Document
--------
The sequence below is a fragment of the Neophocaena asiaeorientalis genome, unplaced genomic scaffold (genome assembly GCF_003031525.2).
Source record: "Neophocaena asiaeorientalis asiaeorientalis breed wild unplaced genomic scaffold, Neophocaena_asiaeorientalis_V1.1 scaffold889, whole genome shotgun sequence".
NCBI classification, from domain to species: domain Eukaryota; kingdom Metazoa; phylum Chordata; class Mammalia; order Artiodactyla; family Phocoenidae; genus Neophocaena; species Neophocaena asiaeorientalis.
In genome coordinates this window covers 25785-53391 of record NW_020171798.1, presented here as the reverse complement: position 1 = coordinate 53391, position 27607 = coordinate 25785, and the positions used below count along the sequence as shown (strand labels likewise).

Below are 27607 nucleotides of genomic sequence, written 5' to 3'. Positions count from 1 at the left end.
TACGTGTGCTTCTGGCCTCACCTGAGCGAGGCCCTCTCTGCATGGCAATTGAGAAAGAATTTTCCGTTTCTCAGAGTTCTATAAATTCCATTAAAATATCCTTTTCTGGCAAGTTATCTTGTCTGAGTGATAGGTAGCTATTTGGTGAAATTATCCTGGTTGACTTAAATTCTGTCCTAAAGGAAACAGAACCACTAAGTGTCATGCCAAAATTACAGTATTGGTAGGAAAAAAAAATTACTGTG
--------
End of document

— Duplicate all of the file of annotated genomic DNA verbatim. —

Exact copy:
The sequence below is a fragment of the Neophocaena asiaeorientalis genome, unplaced genomic scaffold (genome assembly GCF_003031525.2).
Source record: "Neophocaena asiaeorientalis asiaeorientalis breed wild unplaced genomic scaffold, Neophocaena_asiaeorientalis_V1.1 scaffold889, whole genome shotgun sequence".
NCBI classification, from domain to species: domain Eukaryota; kingdom Metazoa; phylum Chordata; class Mammalia; order Artiodactyla; family Phocoenidae; genus Neophocaena; species Neophocaena asiaeorientalis.
In genome coordinates this window covers 25785-53391 of record NW_020171798.1, presented here as the reverse complement: position 1 = coordinate 53391, position 27607 = coordinate 25785, and the positions used below count along the sequence as shown (strand labels likewise).

Below are 27607 nucleotides of genomic sequence, written 5' to 3'. Positions count from 1 at the left end.
TACGTGTGCTTCTGGCCTCACCTGAGCGAGGCCCTCTCTGCATGGCAATTGAGAAAGAATTTTCCGTTTCTCAGAGTTCTATAAATTCCATTAAAATATCCTTTTCTGGCAAGTTATCTTGTCTGAGTGATAGGTAGCTATTTGGTGAAATTATCCTGGTTGACTTAAATTCTGTCCTAAAGGAAACAGAACCACTAAGTGTCATGCCAAAATTACAGTATTGGTAGGAAAAAAAAATTACTGTG